Complex societies require rules. No rules, no complex societies. It’s that simple. Or is it? In the case of state-oriented societies, like late Tsarist Russia or the Soviet Union, a visible and important subset of those rules concern proper behavior towards and by government officials. The historical concentration of resources and power in the hands of the government created the nearly inevitable risk of people falling short of ideal impartiality or ideological rectitude. Hence the rules, particularly concerning the giving and taking of bribes by government officials. The challenge in Russia has been all the greater because for significant periods in its history, resources have been scarce enough to put the citizenry in the difficult position of sometimes having to break the rules in order to get on, and in some cases, to even survive.
And so in modern Russian history we encounter the regular tension between “the rules” and how people actually lived their lives. When breaking the rules is as much culture as crime is the topic of James Heinzen’s fascinating history, The Art of the Bribe: Corruption Under Stalin, 1943-1953 (Yale, 2016).
For a detailed account of lawbreaking in a modern society, there are few extreme, dedicated villains on the pages of The Art of the Bribe. Similarly, the tale is not about the people at the top of the system though a few of them appear. It is instead about mostly mid-level and low-level officialdom and their interactions with the populace. The lines between the two were blurred because, in such a state-heavy society, a railroad conductor can be in the position of taking favors (as a representative of the state) and giving favors (as a poorly paid official just trying to get by).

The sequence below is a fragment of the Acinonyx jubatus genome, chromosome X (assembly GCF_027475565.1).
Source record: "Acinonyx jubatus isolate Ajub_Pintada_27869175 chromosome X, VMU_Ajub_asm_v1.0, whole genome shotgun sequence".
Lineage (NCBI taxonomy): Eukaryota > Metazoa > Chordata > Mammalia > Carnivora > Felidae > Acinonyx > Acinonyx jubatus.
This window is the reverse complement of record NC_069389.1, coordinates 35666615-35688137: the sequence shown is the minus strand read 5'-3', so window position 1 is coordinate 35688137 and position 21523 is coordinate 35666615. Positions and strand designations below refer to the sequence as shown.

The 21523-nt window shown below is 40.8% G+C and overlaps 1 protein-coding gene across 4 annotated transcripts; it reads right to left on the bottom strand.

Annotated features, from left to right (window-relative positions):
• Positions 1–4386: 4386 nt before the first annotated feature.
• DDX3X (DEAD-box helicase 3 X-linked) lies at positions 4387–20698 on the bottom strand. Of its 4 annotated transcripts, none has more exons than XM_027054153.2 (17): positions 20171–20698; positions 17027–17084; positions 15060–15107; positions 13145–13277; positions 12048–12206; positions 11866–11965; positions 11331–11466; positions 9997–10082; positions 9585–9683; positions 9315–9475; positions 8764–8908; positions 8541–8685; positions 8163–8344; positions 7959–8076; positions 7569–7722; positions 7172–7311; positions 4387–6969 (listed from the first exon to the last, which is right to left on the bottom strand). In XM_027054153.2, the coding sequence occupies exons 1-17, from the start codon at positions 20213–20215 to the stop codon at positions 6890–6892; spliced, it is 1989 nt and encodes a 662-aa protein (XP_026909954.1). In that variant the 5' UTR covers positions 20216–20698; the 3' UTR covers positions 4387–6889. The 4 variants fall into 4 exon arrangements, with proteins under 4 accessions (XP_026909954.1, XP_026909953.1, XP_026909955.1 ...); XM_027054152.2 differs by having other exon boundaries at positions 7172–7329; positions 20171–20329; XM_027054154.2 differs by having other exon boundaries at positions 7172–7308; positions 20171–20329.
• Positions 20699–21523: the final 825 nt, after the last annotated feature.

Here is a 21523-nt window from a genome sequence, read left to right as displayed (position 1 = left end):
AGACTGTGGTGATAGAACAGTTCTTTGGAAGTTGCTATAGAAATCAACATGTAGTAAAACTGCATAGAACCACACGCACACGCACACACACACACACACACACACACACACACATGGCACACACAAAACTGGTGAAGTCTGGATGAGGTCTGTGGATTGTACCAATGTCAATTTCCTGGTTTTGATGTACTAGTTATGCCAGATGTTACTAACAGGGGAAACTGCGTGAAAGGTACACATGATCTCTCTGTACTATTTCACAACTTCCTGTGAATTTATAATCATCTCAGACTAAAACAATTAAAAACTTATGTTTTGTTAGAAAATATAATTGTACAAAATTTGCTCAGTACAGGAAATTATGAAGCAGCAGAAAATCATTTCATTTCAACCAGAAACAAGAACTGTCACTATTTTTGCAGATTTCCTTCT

Documents from the procuracy—the state’s investigative arm—form the basis of Heinzen’s account. One has to take some of the narratives in these documents with a grain of salt—as Heinzen does—but insights into popular practice and belief still come through vividly. (In the post-Soviet period, it is too easy to be dismissive of all Soviet-era sources just because the Soviet Union itself came to an end. That post-Soviet bias is simply ahistorical.)
A major test of culture versus crime happened in 1947 and in the years immediately thereafter, and that period forms the backbone of Heinzen’s account. In June of that year, the Soviet government passed a law on theft of state property that tilted heavily in the direction of crime, not culture. The reason was simple: the Soviet Union was still struggling from the enormous destructive aftermath of World War II. The issue of government resources was too critical to be left to the cultural niceties of a Chekhov tale for the late Tsarist period or even the sarcasm in regard to officialdom from the mid 1920s NEP. So by the terms of the 1947 law, the lines were drawn very brightly, and the penalties for crossing them went way up.
Heinzen assesses the flood of cases that result from this effort to apply the rules strictly. They make for compelling reading. What was the result of the test? Did the Soviet citizenry and officialdom suddenly abandon prior practices when the stakes increased dramatically? As you might expect, the answer was no. But as Heinzen demonstrates clearly, the context was so far from black and white that it is hard to put the blame on anyone in particular. In a vastly different context, Gibbon commented about late Rome that instituting laws it could not implement was a sign of the empire’s decline. Perhaps there is a parallel here, or perhaps not. But the reaction to the 1947 law should be a reminder to bureaucrats everywhere that societies are nowhere near as mechanical as they might imagine. The rule of law depends on the laws being reasonable and practical. In short, culture matters.